The Emotion of Notre Dame
Emmanuel Macron's skillful response to the recent fire that engulfed Notre Dame cathedral has given the French president a much-needed political respite. But the positive emotions that emerge following such momentous events are usually intense and short-lived, and this time will probably be no different.
PARIS – People were chanting, praying, and crying, or just frozen in total disbelief, as the flames engulfed “their” cathedral of Notre Dame, the object of their individual and collective memory. The emotions of those who witnessed the fire in Paris on April 15 and 16 have been echoed around the world. Let us hope that this global outpouring of empathy in response to a tragedy will have lasting positive effects, in France and beyond.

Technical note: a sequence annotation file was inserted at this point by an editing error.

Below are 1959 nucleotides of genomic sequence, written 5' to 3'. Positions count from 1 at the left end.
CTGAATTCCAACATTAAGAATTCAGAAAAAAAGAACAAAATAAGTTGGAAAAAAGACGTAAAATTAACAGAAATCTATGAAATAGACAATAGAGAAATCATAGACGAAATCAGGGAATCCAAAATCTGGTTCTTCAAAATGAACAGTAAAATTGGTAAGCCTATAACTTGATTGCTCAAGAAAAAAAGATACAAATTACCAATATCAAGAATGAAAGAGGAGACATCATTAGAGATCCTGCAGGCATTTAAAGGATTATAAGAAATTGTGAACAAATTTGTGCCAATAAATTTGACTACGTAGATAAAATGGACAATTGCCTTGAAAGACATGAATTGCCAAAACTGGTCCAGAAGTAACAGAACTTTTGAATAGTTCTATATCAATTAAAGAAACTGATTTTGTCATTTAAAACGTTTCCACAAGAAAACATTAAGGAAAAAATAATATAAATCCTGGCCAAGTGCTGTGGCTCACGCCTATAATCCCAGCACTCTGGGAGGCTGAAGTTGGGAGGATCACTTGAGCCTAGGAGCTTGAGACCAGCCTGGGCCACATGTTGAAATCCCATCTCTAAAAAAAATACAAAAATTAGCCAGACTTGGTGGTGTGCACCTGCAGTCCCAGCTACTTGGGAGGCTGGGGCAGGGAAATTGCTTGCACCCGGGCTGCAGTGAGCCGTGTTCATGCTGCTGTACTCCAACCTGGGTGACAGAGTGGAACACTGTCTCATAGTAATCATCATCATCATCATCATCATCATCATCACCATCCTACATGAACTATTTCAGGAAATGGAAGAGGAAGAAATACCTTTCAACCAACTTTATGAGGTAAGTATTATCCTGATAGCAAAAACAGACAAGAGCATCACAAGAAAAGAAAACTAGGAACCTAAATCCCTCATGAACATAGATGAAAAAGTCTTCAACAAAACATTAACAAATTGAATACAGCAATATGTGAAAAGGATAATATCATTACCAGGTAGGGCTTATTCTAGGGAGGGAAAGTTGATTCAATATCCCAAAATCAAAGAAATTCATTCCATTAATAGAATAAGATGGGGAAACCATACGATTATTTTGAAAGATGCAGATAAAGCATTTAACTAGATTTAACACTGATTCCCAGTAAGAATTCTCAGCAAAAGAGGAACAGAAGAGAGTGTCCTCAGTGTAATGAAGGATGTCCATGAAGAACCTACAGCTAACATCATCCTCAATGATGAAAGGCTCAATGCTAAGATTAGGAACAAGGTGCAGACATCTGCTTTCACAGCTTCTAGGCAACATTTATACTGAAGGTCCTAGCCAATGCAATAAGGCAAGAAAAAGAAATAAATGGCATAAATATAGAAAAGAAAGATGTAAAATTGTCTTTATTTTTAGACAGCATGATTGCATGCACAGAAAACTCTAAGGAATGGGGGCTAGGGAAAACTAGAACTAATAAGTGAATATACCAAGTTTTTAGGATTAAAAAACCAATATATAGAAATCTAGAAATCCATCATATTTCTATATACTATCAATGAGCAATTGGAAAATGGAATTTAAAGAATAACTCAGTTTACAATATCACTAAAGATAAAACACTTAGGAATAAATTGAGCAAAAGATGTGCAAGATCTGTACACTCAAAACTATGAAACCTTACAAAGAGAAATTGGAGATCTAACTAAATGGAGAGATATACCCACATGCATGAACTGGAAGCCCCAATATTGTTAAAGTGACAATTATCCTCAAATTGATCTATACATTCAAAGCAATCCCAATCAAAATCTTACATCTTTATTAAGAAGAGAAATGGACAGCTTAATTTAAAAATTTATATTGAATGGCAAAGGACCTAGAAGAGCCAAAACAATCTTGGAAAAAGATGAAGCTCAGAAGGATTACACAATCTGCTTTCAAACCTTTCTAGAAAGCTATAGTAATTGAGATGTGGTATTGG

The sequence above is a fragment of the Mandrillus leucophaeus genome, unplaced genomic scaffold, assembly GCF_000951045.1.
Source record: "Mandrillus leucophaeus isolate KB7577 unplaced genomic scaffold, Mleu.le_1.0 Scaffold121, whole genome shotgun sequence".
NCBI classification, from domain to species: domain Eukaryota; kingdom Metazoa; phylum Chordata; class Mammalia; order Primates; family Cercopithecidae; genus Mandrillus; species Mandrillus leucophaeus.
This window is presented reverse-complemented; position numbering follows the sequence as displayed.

Not since the two terrorist attacks that bloodied the French capital in 2015 had I received as many messages of sympathy (and interview requests) as I did after the fire broke out. They came from Australia, Japan, the United States, the United Kingdom, the Netherlands, and many other countries.
The fire also prompted an immediate rush of generous financial contributions to help rebuild the cathedral, not only from France, where hundreds of millions of euros were pledged in just one day, but from across the globe. In America in particular, wealthy donors were quick to support the cathedral that had rung its bells in grief for the victims of the September 11, 2001, terrorist attacks.
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